Europe’s Trillion-Euro Bond Binge Begins With Near Record Demand
(Bloomberg) -- The euro area’s first bond sales of the year showed there is no letup in investor appetite for the region’s government debt.
Italy received more than 105 billion euros ($129 billion) of bids for a 10-billion-euro 2037 benchmark offering on Tuesday -- just shy of record demand set last year. Ireland saw more than 40 billion euros of interest for 5.5 billion euros of its 10-year syndicated debt, according to people familiar with the matter who asked not to be named.
Euro-area governments will raise over 1 trillion euros of debt this year, according to ING Groep NV, as they battle the economic fallout of the pandemic. Thanks to the European Central Bank’s bond-buying program, demand will more than offset the extra supply and continue to support a blistering rally that has pushed borrowing costs to all-time lows.
While the heavy bidding for both nations’ debt fell short of records last year, the demand for Italy was just three billion below, making it among the biggest ever seen globally. It priced at eight basis points above existing bonds.
“People want Italian bonds,” said Imogen Bachra, European rates strategist at NatWest Markets. “There will be lots of supply for the market to take down in the next few weeks.”
Ireland’s sale, priced at two basis points below midswaps, was beneath initially more generous guidance of one basis point above. The timing of the sale is fortuitous for the Irish government, with 10-year yields touching a record low of minus 0.34% Monday.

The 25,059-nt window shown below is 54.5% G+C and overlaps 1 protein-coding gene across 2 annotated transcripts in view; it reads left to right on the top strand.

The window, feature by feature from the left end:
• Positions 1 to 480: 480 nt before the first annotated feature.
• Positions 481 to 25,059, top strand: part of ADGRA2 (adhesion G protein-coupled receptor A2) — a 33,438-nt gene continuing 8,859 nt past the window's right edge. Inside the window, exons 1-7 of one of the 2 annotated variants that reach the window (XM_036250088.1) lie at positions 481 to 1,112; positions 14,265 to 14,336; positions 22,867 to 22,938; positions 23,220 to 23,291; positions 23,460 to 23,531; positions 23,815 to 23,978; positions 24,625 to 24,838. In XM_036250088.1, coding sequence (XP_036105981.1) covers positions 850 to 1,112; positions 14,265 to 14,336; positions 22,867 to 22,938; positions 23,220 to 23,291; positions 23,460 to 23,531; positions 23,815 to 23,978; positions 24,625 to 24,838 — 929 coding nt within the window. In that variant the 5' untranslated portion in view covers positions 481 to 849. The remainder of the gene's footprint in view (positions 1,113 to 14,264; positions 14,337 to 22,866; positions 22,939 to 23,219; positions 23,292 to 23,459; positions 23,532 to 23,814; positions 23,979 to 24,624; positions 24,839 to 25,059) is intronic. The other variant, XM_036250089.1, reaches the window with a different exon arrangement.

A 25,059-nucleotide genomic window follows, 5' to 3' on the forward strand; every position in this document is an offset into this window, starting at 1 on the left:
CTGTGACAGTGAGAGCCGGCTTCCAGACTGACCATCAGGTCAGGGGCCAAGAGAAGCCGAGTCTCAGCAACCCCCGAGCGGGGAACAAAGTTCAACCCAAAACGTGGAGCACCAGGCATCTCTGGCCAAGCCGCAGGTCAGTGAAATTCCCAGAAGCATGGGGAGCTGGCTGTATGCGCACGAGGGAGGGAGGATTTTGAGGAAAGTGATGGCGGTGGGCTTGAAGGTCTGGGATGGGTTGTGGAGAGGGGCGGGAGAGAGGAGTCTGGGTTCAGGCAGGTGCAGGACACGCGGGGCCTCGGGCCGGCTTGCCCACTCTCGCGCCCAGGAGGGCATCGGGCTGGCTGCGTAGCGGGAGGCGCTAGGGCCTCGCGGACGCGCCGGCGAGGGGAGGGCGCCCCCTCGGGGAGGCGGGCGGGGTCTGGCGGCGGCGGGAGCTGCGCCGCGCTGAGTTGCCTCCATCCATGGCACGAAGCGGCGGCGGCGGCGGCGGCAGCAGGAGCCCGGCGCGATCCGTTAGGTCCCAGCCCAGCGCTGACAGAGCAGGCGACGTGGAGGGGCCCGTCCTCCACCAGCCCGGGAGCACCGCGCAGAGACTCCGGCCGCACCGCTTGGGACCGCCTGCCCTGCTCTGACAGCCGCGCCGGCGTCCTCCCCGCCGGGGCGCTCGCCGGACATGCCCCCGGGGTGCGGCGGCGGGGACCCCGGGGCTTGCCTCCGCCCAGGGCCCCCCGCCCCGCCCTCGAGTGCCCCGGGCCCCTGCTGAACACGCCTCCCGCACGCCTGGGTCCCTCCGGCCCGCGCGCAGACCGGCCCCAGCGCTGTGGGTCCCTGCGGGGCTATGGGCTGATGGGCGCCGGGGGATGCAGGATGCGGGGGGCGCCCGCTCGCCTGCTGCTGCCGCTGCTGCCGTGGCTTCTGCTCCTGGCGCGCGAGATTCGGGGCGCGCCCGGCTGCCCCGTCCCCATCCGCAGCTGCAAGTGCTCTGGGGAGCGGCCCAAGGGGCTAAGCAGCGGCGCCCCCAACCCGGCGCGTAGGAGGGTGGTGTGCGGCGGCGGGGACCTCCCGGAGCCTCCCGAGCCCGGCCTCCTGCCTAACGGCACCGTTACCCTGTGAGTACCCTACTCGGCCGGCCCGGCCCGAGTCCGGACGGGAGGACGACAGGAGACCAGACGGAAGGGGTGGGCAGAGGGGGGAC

Equivalent Italian securities fell to an unprecedented 0.51% in December. Bonds have been supported so far this year by concerns that the latest wave of the coronavirus will hamper the economic recovery before vaccines are rolled out to a significant proportion of the population.
While the last-minute trade accord between the U.K. and the European Union has removed the risk for the region of a disorderly Brexit, Italy is facing renewed political uncertainty. Still, BNP Paribas expects only short-term price pressures, while Danske Bank A/S highlighted the sizeable European Union funding that should help to support its bonds.
“The Italian ministry of finance also have a massive cash account and with the SURE and EU next generation funds,” said Jens Peter Sorensen, chief analyst at Danske, who is recommending investors buy Italian bonds versus their Spanish counterparts. “They have plenty of cash even if Italian politics go ‘crazy’.”
Slovenia, once again the first eastern European nation to hit the euro-denominated debt market at the start of the year, also sold 10-year bonds via banks and a tap of a 2050 security.
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